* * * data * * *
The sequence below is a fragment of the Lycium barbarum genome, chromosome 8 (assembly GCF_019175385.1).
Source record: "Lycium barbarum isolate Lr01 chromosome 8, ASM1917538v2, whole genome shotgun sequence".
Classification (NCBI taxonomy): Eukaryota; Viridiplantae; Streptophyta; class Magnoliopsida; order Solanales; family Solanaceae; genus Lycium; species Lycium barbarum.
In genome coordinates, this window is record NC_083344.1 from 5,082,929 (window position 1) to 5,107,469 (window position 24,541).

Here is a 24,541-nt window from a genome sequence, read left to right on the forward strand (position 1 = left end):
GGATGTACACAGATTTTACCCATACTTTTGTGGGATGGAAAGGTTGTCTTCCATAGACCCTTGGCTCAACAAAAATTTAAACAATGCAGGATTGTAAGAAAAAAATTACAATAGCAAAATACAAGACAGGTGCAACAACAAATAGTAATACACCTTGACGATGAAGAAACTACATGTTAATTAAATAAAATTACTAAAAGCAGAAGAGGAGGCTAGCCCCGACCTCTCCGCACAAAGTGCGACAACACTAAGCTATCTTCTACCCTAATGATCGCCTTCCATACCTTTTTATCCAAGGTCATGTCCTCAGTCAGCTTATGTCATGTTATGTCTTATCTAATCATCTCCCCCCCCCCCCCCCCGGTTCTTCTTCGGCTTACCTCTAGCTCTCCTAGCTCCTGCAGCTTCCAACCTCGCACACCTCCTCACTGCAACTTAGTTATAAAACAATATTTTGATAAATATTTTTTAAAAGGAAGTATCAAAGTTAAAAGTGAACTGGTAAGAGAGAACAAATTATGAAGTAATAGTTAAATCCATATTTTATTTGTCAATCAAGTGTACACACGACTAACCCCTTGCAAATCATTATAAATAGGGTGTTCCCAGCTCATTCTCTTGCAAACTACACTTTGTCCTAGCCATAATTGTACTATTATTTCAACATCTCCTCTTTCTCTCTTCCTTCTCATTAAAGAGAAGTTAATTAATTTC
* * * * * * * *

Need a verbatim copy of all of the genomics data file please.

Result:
The sequence below is a fragment of the Lycium barbarum genome, chromosome 8 (assembly GCF_019175385.1).
Source record: "Lycium barbarum isolate Lr01 chromosome 8, ASM1917538v2, whole genome shotgun sequence".
Classification (NCBI taxonomy): Eukaryota; Viridiplantae; Streptophyta; class Magnoliopsida; order Solanales; family Solanaceae; genus Lycium; species Lycium barbarum.
In genome coordinates, this window is record NC_083344.1 from 5,082,929 (window position 1) to 5,107,469 (window position 24,541).

Here is a 24,541-nt window from a genome sequence, read left to right on the forward strand (position 1 = left end):
GGATGTACACAGATTTTACCCATACTTTTGTGGGATGGAAAGGTTGTCTTCCATAGACCCTTGGCTCAACAAAAATTTAAACAATGCAGGATTGTAAGAAAAAAATTACAATAGCAAAATACAAGACAGGTGCAACAACAAATAGTAATACACCTTGACGATGAAGAAACTACATGTTAATTAAATAAAATTACTAAAAGCAGAAGAGGAGGCTAGCCCCGACCTCTCCGCACAAAGTGCGACAACACTAAGCTATCTTCTACCCTAATGATCGCCTTCCATACCTTTTTATCCAAGGTCATGTCCTCAGTCAGCTTATGTCATGTTATGTCTTATCTAATCATCTCCCCCCCCCCCCCCCCGGTTCTTCTTCGGCTTACCTCTAGCTCTCCTAGCTCCTGCAGCTTCCAACCTCGCACACCTCCTCACTGCAACTTAGTTATAAAACAATATTTTGATAAATATTTTTTAAAAGGAAGTATCAAAGTTAAAAGTGAACTGGTAAGAGAGAACAAATTATGAAGTAATAGTTAAATCCATATTTTATTTGTCAATCAAGTGTACACACGACTAACCCCTTGCAAATCATTATAAATAGGGTGTTCCCAGCTCATTCTCTTGCAAACTACACTTTGTCCTAGCCATAATTGTACTATTATTTCAACATCTCCTCTTTCTCTCTTCCTTCTCATTAAAGAGAAGTTAATTAATTTC